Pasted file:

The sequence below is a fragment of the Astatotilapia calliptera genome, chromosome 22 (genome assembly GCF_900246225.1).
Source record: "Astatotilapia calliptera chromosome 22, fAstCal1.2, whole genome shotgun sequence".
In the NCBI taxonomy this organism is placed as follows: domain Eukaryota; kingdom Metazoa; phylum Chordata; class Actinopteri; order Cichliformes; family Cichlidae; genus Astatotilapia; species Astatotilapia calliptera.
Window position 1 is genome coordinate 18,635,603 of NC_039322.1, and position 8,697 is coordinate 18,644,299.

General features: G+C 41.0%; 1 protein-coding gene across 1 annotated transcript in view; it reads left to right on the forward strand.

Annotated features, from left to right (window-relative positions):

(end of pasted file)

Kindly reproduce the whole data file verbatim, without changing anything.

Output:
The sequence below is a fragment of the Astatotilapia calliptera genome, chromosome 22 (genome assembly GCF_900246225.1).
Source record: "Astatotilapia calliptera chromosome 22, fAstCal1.2, whole genome shotgun sequence".
In the NCBI taxonomy this organism is placed as follows: domain Eukaryota; kingdom Metazoa; phylum Chordata; class Actinopteri; order Cichliformes; family Cichlidae; genus Astatotilapia; species Astatotilapia calliptera.
Window position 1 is genome coordinate 18,635,603 of NC_039322.1, and position 8,697 is coordinate 18,644,299.

General features: G+C 41.0%; 1 protein-coding gene across 1 annotated transcript in view; it reads left to right on the forward strand.

Annotated features, from left to right (window-relative positions):